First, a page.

I hope that everyone is doing well, and still enjoying their week.
Things have been going well, in spite of the usual troubles I have to deal with.
As most of you know, I ordered a bunch of books from Amazon around the end of last year, and most of them were preorders, so I have to wait for each one to be released, and I have covered all of the preorders that have arrived so far, which means the waiting continues.
Fortunately, I still have the series that I bought from Amazon after that large preorder, so I am not going to let this place languish for too long.
Today, I will cover another title from that series, which is called A Silent Voice Volume 4 by Yoshitoki Oima.
As I have given a series synopsis in an earlier post, I will not go over it again.
Shoko has expressed her feelings for Shoya, but because he did not understand what she was saying, their relationship becomes a bit complicated.
However, complications in the friendship of Shoya and Shoko are not the only problems that they have to deal with, because Shoko's sister seems to have become depressed by something.
I really enjoyed this book.
For a fourth book in a row, the moment that I started reading this volume, I did not want to put it down for any reason, even though I do have to take care of the same needs that everyone else does.
While making one or two interesting books may be something that is easy for a talented writer, regardless of whether their grammar is good or bad and how many typos are present, but continually pumping out one book after another that holds a reader's interest, especially mine, from beginning to end is a rather amazing accomplishment.
After all, no reader is going to want to continue on with a series or check out the writer's other works if their interest cannot be held.
Then again, I remember hearing people continually complaining about Bleach and Naruto when they were still being published in Japan, yet they continued reading until the end, so the motivation to continue reading a work is not strictly based on whether or not a reader remains interested, since I too have read through books just be done with them, such as A Certain Magical Index Volume 2 and The Book Thief.
Still, that does not mean that Yoshitoki should not receive some praise for keeping the series interesting for as long as he has, since this volume completes a little over half of the series, since half of seven volumes is 3 1/2 volumes.
Serious, I would be a much bigger fan of writers that write series if they can maintain this kind of quality.
Unfortunately, many, but certainly not all, of the series that do get released over here, and does not get labelled as kid stuff, even if covers or includes serious topics like abuse, suicide, depression, etc., or, like Clannad, delivers an important message better than anything else I have seen that has the same overall theme, have a hard time doing that, so there is always room for improvement.
I also liked how Kodansha did not make me feel like I was left hanging.
Back in the previous volume, Kodansha forgot to denote that I had reached the end of the book, even though there was no content missing, as far I could tell, and I thought that I was about to start the final chapter.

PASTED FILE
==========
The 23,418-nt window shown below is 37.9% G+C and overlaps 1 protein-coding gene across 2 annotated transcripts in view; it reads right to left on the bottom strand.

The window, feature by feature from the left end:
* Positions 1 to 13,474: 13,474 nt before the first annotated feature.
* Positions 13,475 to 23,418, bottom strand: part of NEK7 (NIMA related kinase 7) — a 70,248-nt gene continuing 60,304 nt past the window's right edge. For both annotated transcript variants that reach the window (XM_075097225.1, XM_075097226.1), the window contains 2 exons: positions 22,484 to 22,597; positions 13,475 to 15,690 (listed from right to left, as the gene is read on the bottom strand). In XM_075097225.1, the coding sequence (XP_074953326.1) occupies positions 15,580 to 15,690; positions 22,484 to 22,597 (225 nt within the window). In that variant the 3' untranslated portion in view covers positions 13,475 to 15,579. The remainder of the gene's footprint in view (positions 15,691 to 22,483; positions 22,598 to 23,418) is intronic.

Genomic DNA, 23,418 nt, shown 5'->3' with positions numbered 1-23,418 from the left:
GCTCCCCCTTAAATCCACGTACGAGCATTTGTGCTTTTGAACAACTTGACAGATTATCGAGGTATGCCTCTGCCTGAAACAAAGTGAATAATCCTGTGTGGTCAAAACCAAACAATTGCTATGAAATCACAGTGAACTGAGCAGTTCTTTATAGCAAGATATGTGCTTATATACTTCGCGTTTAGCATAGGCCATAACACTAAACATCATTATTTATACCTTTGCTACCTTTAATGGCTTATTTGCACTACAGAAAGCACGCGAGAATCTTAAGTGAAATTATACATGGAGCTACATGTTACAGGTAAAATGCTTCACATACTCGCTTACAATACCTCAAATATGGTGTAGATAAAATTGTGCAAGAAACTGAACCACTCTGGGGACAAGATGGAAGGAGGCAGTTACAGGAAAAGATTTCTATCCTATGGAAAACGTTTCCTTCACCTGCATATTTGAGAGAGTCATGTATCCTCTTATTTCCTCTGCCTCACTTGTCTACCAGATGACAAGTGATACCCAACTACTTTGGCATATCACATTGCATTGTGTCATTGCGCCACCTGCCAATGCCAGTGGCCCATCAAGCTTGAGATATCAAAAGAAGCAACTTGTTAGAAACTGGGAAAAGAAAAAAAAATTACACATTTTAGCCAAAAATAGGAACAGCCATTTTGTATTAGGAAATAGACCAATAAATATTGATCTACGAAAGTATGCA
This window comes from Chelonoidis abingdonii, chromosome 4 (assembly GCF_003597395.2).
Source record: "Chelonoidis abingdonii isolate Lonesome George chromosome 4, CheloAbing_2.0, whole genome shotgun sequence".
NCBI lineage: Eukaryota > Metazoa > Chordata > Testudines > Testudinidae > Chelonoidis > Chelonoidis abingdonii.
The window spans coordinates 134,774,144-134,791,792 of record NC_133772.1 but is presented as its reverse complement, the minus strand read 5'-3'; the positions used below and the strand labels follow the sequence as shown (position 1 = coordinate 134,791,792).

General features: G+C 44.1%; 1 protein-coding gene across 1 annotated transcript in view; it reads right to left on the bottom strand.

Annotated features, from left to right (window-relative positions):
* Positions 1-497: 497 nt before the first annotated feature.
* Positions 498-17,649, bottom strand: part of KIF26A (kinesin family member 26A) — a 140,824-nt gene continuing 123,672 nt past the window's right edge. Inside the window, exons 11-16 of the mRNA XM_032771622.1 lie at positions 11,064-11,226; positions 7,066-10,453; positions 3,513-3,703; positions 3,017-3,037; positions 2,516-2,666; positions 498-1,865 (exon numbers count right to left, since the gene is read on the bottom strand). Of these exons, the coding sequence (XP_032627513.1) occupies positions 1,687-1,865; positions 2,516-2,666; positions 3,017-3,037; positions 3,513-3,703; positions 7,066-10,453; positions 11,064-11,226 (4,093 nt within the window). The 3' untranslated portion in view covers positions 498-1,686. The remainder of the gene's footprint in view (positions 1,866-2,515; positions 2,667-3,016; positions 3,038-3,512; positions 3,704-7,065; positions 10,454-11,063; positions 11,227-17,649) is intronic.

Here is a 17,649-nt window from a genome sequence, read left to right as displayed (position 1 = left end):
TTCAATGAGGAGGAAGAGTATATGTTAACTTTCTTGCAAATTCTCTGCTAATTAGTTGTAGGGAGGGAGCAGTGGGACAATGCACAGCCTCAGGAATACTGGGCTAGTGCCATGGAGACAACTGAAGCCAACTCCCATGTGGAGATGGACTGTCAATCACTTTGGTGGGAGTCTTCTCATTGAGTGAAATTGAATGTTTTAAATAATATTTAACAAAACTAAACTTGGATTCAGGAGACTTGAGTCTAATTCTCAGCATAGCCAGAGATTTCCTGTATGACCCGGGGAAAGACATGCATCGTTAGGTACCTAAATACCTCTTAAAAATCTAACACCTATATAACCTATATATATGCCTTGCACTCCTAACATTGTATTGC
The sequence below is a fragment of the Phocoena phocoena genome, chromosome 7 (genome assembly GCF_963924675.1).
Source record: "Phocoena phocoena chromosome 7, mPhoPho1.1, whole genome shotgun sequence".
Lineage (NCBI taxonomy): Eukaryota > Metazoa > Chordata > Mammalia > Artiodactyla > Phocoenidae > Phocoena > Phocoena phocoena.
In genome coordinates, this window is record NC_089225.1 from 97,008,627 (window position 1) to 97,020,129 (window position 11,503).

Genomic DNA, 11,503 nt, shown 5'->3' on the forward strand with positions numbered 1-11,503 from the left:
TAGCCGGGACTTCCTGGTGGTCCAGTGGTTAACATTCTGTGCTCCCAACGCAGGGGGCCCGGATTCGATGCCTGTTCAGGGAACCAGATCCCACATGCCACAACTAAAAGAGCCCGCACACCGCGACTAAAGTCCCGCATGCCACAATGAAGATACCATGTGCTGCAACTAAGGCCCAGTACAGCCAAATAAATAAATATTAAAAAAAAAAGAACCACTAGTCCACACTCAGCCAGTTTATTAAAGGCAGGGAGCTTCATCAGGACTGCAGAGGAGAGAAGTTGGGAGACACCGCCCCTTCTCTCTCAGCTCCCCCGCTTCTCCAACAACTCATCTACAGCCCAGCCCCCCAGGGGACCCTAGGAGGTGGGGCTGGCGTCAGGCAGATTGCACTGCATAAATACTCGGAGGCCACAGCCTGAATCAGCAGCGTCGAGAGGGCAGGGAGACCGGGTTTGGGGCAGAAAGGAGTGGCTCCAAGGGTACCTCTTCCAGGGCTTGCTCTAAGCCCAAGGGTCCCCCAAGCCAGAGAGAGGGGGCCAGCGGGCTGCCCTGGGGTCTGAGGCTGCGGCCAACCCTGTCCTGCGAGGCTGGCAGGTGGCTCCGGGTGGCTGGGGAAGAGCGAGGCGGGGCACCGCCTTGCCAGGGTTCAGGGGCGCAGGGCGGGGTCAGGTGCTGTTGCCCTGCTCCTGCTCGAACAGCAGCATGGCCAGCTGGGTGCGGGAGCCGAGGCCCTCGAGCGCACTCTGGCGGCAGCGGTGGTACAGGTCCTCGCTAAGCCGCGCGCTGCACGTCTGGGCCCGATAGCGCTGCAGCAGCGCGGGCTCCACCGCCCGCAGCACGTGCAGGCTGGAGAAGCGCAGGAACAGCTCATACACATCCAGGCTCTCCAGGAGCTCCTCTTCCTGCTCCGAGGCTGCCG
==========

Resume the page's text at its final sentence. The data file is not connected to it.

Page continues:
Here, however, the end of both the final chapter and the bonus chapter clearly denote that I have reached the end.
This is what I wanted to see in the previous volume all along, and Kodansha finally delivers on this expectation.
Thank you, Kodansha, for not ruining a series because of your careless mistakes, like how Yen Press ruined Judge because of their shoddy release of the final volume.
Keep this up, and I might change mind on whether or not I want you guys to keep publishing manga where I lived, but you do deserve quite a bit of applause for doing this.
Another nice thing about this volume was how Naoka got mad at Shoko.
While Naoka, just like many of the other students in Shoya's class and the kids from the other schools Shoko attended, bullied Shoko because she deaf, and I do not really condone those actions, but hearing her explanation of why she did not like Shoko in the present or the past, and that she did not want to communicate through a notebook led me to understanding her position a bit more.
During the conversation the two had, which is only presented as a video recording in this volume, she said that she did not understand Shoko well enough, nor did she understand her.
Even though I still do not like how she came across, especially because she accused her of turning to adults, when the adults most likely just acted on their own, I feel like I understand her a bit better, because I have those same feelings towards some of the people that I interact with.
I just want people to understand me, because I am able to understand their situation a bit and leads me to avoiding people when I feel like I am not wanted by them or I suspect that they might not be doing things because they genuinely care as much as they claim to care, since they do not acknowledge either that I need more quiet time, with either myself or a small group, than they do, or that I, like a few other, recognize the issues that the group they associate with has these days, which I talked about in my review of the previous volume.
Likewise, Naoka wanted Shoko to understand what she was going through, since she was not recognizing the burden that she was putting on everyone, even if Naoka should have just put up with the problem and treated her like a human being, since everyone with a disability of any kind wants to be acknowledged as a human being, not be acknowledged for their disability, even though people like me, who have disabilities, do have to acknowledge our disability, even though we do not generally want to think that we are disabled, regardless of the severity, because of the fact that people with disabilities have a higher risk of violence, according to a page on WHO's website.